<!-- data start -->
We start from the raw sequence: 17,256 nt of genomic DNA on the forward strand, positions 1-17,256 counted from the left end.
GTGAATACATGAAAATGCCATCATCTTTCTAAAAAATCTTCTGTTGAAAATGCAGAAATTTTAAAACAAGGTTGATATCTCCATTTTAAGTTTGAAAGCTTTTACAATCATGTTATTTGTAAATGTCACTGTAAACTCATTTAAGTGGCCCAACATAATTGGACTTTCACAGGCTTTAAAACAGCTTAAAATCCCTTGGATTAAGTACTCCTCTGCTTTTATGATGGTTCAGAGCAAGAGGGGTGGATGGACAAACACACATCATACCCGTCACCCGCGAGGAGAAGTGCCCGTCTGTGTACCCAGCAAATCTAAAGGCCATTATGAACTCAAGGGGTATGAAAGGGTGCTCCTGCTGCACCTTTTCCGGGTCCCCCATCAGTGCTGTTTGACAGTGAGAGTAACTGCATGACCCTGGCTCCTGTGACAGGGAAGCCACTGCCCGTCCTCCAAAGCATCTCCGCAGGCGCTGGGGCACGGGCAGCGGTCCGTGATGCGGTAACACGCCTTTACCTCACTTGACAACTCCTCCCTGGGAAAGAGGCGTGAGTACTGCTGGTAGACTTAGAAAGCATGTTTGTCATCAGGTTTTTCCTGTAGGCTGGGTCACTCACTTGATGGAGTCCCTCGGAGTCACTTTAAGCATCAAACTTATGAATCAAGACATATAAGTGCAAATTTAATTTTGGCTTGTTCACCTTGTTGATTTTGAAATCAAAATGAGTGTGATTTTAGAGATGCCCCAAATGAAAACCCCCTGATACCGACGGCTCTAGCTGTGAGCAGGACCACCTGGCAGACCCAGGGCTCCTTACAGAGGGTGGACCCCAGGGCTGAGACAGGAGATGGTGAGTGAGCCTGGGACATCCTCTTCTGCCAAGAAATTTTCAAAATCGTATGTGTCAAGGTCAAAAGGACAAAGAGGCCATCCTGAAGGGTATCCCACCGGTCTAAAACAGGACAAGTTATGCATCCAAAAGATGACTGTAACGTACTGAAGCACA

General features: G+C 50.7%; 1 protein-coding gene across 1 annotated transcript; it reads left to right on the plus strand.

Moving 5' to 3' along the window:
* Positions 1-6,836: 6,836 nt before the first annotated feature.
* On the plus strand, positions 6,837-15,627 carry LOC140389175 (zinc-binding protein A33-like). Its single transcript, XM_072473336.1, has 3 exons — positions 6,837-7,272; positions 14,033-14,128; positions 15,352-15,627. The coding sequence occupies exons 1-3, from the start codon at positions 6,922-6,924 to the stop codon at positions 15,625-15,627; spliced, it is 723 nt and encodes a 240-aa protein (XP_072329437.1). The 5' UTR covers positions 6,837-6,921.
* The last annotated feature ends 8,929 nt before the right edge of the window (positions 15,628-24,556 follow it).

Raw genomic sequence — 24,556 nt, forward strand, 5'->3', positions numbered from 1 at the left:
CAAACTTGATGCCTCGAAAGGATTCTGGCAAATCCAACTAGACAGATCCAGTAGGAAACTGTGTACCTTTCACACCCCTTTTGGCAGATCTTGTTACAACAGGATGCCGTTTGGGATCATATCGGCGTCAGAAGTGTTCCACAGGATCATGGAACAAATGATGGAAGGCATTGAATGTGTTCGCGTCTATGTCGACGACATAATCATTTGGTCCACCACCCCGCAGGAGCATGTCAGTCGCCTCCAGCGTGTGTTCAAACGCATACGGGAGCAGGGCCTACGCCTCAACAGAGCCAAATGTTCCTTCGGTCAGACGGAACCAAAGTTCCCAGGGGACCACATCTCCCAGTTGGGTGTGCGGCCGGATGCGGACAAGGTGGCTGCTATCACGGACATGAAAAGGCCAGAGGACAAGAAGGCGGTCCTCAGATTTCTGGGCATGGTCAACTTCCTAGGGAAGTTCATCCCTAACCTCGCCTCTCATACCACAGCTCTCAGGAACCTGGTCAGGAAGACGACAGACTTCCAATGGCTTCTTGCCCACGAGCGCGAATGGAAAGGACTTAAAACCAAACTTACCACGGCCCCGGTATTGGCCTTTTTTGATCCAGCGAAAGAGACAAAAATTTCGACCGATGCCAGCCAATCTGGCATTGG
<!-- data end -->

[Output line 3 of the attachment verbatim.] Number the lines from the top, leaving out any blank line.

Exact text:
General features: G+C 50.7%; 1 protein-coding gene across 1 annotated transcript; it reads left to right on the plus strand.